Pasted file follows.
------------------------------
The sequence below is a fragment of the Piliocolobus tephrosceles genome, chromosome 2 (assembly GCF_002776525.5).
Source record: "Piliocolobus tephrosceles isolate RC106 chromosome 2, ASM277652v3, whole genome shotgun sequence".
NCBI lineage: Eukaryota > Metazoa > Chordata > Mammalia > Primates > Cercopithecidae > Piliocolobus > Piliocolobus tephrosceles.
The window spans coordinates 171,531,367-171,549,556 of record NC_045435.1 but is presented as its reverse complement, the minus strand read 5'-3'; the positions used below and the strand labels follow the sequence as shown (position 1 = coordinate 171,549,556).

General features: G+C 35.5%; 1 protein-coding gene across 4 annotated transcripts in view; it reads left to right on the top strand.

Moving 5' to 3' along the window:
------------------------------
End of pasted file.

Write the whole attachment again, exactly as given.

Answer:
The sequence below is a fragment of the Piliocolobus tephrosceles genome, chromosome 2 (assembly GCF_002776525.5).
Source record: "Piliocolobus tephrosceles isolate RC106 chromosome 2, ASM277652v3, whole genome shotgun sequence".
NCBI lineage: Eukaryota > Metazoa > Chordata > Mammalia > Primates > Cercopithecidae > Piliocolobus > Piliocolobus tephrosceles.
The window spans coordinates 171,531,367-171,549,556 of record NC_045435.1 but is presented as its reverse complement, the minus strand read 5'-3'; the positions used below and the strand labels follow the sequence as shown (position 1 = coordinate 171,549,556).

General features: G+C 35.5%; 1 protein-coding gene across 4 annotated transcripts in view; it reads left to right on the top strand.

Moving 5' to 3' along the window: